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August 30, 2005
Toxic 100 Uses Enhanced Toxics Release Inventory Data to List Top Corporate Polluters
    by William Baue

The Toxic 100 aggregates facility-level TRI data to compute company-wide toxic emissions performance.


The amount of toxic chemicals released into the air is inversely related to the release of information on toxic emissions to the public--in other words, the more available information on toxic emissions is, the less toxic emissions occur. This formula underpins the Environmental Protection Agency (EPA) Toxics Release Inventory (TRI), created by the passage of the Emergency Planning and Community Right-to-Know Act of 1986 (EPCRA).

The Political Economy Research Institute (PERI) at the University of Massachusetts is adding another element to this formula to increase the relevance of TRI data as a means of promoting further reductions in toxic emissions. PERI took facility-level TRI data from 2000 (the most recent information available) and aggregated it by company to create the Toxic 100, a list of the largest corporate emitters of toxics in the US. Of companies in the Fortune 500, Forbes 500, and S&P 500, the top five Toxic 100 companies are GE (ticker: GE), Georgia-Pacific (GP), Eastman Kodak (EK), Boeing (BA), and US Steel (X).

"The Toxic 100 informs consumers and shareholders which US corporations release the most toxic pollutants into our air," says Jim Boyce, director of PERI's environment program. "We measure not just how many pounds of pollutants are released, but which are the most toxic and how many people are at risk."

What inspired PERI to create the Toxic 100 was the EPA's Risk-Screening Environmental Indicators (RSEI) project, which seeks to increase the relevance of TRI data by overcoming three of TRI's limitations. First, TRI reports raw data in pounds, as if all chemicals have the same degree of toxicity. Not so--one pound of asbestos is equivalent to 27 million pounds the chemical chlorodifluoromethane (HCFC-22), in terms of toxicity. RSEI therefore formulates a "toxicity weight" for each chemical to express its relative toxicity per pound, and multiplies it by each pound emitted to arrive at a more accurate calculation of the relative hazards of different toxic chemicals.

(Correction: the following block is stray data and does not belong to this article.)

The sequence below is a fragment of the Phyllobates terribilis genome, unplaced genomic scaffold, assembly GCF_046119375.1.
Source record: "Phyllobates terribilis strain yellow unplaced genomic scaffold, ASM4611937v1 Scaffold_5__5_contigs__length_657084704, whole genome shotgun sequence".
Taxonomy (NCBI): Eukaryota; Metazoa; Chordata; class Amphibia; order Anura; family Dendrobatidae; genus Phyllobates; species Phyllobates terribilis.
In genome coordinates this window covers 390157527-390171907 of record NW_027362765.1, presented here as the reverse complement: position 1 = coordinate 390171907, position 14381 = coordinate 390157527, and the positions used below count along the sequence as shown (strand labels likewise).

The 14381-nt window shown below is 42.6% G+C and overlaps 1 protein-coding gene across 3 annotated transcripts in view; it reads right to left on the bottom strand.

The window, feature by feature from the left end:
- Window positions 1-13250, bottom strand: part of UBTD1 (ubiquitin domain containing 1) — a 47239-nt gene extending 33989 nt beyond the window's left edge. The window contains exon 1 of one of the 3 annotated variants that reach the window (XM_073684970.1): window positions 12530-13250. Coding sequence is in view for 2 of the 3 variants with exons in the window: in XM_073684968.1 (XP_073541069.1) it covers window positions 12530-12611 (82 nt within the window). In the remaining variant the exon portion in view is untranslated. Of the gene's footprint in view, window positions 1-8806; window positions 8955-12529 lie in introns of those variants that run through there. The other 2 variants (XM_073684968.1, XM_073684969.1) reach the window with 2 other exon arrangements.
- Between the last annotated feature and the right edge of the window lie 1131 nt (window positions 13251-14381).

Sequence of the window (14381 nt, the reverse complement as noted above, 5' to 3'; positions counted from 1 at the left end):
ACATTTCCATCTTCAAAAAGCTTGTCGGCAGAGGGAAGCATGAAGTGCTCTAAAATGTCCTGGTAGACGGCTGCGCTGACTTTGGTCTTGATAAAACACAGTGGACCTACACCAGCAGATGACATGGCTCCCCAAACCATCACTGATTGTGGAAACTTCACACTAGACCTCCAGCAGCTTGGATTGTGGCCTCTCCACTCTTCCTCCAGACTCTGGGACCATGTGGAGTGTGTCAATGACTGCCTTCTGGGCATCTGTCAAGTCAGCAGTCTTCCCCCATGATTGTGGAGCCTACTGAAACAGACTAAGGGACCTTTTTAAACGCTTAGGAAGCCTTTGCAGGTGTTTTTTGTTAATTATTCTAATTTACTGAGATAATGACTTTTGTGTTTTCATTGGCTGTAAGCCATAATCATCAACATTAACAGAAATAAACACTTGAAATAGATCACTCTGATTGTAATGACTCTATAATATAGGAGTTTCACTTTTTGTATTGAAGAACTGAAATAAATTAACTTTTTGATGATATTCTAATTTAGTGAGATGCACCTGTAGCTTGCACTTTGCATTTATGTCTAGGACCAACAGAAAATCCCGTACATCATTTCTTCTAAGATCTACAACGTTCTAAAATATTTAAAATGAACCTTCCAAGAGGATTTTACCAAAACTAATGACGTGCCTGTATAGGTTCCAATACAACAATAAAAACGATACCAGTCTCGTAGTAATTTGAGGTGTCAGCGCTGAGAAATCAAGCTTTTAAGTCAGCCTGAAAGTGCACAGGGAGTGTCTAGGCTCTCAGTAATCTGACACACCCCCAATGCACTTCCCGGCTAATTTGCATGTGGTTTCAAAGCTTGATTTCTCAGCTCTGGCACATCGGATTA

Second, TRI data do not take meteorology or geography into account, so RSEI examines local wind patterns, temperature, and topography as well as smokestack height and exit velocity of emitted gases to determine release concentrations within 10,000 square kilometers of each facility.

Third, TRI data do not take demographics into account, despite the fact that emissions occurring upwind from densely populated urban centers have a much different human impact from emissions into less populous rural regions--so RSEI adds census counts into the equation.

If TRI demonstrates the power of transparency and disclosure to promote change, RSEI enhances this power by extending TRI's comprehensiveness.

"There's some good evidence--there have been several academic articles about it--that the mere release of the TRI data prompts corporations and facilities to reduce their emissions because they didn't want the bad publicity--this effect is sometimes called 'informal regulation,'" Prof. Boyce told SocialFunds.com. "You don't necessarily need the government to regulate--once sunlight is shone on the problem, that can be enough to induce changes in behavior on the part of corporations."

"The TRI is considered the crown jewel of the right-to-know movement, but if you build upon that database in the way EPA has done with RSEI, and that we have built upon a little more by aggregating, you have a much richer and more relevant set of information about what and where the hazards really are," states Prof. Boyce. "With this enhanced data out in the public, relative performance will be judged, promoting voluntary initiatives by corporations to reduce their RSEI scores just as they seek to reduce their TRI scores--the sum effect is to reduce human health hazards even more."

RSEI not only complements and enhances TRI, but also sometimes supplants TRI. To illustrate this point, Prof. Boyce poses the example of a company faced with a decision between two chemicals, one more toxic and one less toxic.

"If all a company is concerned about is minimizing pounds, as TRI encourages, they may use the more toxic substance because it lowers overall poundage," explains Prof. Boyce.

RSEI, on the other hand, factors in toxicity to encourage companies to use less toxic options. This distinction carries important implications for socially responsible investment (SRI) advocates.

"If one of the interests of the SRI community in environmental performance is concern about potential future liabilities associated with emissions of toxins, then RSEI and the Toxic 100 are clearly much more useful information than just how many pounds of toxins altogether a plant releases," Prof. Boyce states.

PERI intends to update the Toxic 100 list based on 2002 TRI data recently released by the EPA. In addition, PERI intends to aggregate TRI and RSEI data not just for the top 500 lists.

"As a way to get started, we decided we would limit our aggregating to the biggest 500 corporations in the US, but we now hope to aggregate RSEI data for all TRI-reporting facilities," Prof. Boyce says.

 

 
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